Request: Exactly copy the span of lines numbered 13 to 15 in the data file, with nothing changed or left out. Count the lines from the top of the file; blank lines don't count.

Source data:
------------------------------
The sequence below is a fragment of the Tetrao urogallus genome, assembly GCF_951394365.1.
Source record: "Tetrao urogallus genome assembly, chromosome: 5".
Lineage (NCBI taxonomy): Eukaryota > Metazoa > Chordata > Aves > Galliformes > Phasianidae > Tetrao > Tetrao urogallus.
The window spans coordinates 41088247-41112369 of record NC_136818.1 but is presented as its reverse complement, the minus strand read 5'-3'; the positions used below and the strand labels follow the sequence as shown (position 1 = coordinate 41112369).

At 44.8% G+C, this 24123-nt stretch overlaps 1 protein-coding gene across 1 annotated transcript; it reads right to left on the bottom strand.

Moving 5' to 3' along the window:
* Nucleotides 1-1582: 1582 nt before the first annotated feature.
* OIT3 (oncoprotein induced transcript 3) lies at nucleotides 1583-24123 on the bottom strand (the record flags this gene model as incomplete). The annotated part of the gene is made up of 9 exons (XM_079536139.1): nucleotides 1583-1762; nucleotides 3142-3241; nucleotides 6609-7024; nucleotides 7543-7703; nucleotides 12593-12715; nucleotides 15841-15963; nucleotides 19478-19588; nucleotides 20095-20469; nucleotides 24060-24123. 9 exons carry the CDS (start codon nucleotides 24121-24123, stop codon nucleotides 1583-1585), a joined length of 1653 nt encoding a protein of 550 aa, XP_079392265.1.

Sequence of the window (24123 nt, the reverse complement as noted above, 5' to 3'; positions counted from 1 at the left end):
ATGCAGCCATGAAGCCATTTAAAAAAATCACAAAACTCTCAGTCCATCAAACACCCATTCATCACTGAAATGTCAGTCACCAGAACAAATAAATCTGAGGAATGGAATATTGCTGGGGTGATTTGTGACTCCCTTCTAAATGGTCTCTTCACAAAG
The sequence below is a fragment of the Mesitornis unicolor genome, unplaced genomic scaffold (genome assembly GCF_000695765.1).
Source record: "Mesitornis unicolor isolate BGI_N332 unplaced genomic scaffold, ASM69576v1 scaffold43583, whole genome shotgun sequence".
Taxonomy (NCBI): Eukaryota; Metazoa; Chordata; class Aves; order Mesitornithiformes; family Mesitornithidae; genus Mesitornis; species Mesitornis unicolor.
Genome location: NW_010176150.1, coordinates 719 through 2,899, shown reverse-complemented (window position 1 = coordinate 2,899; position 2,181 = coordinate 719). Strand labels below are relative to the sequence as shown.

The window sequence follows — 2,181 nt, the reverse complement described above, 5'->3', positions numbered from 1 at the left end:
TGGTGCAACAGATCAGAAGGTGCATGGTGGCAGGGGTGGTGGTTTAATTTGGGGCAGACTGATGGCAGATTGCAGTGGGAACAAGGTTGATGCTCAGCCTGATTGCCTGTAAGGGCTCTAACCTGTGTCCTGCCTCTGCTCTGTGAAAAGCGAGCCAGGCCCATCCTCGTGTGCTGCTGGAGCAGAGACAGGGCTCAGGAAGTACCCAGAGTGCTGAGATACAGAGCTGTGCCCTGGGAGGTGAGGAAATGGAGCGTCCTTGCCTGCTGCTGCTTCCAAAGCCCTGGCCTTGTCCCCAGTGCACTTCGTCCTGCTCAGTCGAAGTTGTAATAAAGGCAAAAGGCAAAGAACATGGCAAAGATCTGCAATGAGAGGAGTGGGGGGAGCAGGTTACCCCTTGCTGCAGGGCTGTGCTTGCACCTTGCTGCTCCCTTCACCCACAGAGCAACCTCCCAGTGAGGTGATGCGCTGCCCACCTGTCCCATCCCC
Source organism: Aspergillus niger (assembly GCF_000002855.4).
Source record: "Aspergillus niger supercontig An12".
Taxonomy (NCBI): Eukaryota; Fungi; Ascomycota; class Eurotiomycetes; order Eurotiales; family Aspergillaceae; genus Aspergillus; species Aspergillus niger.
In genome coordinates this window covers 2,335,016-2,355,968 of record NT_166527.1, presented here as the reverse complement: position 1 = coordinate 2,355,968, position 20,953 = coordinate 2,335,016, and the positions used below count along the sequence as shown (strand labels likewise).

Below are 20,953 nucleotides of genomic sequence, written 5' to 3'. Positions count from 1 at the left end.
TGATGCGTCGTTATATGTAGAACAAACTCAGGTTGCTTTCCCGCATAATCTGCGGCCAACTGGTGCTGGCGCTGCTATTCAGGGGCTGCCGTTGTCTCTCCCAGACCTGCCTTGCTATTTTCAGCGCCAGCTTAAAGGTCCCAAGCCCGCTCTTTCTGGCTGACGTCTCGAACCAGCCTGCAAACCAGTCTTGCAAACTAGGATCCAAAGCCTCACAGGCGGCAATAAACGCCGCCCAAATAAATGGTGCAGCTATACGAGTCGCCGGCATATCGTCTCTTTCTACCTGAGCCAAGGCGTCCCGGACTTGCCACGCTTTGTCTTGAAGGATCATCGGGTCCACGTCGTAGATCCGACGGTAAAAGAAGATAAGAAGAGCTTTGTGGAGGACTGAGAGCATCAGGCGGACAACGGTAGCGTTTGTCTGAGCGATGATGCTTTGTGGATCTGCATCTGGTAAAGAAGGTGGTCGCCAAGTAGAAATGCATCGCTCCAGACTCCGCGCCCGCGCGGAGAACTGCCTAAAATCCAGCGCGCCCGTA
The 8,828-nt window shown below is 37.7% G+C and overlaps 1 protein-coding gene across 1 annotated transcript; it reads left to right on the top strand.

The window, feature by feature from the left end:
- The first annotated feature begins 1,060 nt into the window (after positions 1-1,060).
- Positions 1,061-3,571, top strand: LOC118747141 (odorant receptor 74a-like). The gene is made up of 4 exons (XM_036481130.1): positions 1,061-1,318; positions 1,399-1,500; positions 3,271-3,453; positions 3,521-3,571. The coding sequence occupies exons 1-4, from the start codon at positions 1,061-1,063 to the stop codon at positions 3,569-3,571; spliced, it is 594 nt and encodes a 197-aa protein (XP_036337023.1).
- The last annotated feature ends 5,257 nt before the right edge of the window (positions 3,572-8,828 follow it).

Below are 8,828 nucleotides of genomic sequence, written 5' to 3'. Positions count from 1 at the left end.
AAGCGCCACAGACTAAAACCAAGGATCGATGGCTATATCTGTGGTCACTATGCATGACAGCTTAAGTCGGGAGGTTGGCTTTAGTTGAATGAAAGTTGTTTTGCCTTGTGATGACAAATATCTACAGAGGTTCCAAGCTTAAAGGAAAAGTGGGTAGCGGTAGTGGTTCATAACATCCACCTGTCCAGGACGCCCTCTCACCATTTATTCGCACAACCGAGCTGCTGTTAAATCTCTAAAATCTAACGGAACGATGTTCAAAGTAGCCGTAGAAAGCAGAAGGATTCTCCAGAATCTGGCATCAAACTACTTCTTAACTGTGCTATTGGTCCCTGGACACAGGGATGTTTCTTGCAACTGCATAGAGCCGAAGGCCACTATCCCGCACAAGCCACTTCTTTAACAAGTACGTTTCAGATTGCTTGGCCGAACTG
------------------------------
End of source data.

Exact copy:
Taxonomy (NCBI): Eukaryota; Metazoa; Chordata; class Aves; order Mesitornithiformes; family Mesitornithidae; genus Mesitornis; species Mesitornis unicolor.
Genome location: NW_010176150.1, coordinates 719 through 2,899, shown reverse-complemented (window position 1 = coordinate 2,899; position 2,181 = coordinate 719). Strand labels below are relative to the sequence as shown.

The window sequence follows — 2,181 nt, the reverse complement described above, 5'->3', positions numbered from 1 at the left end: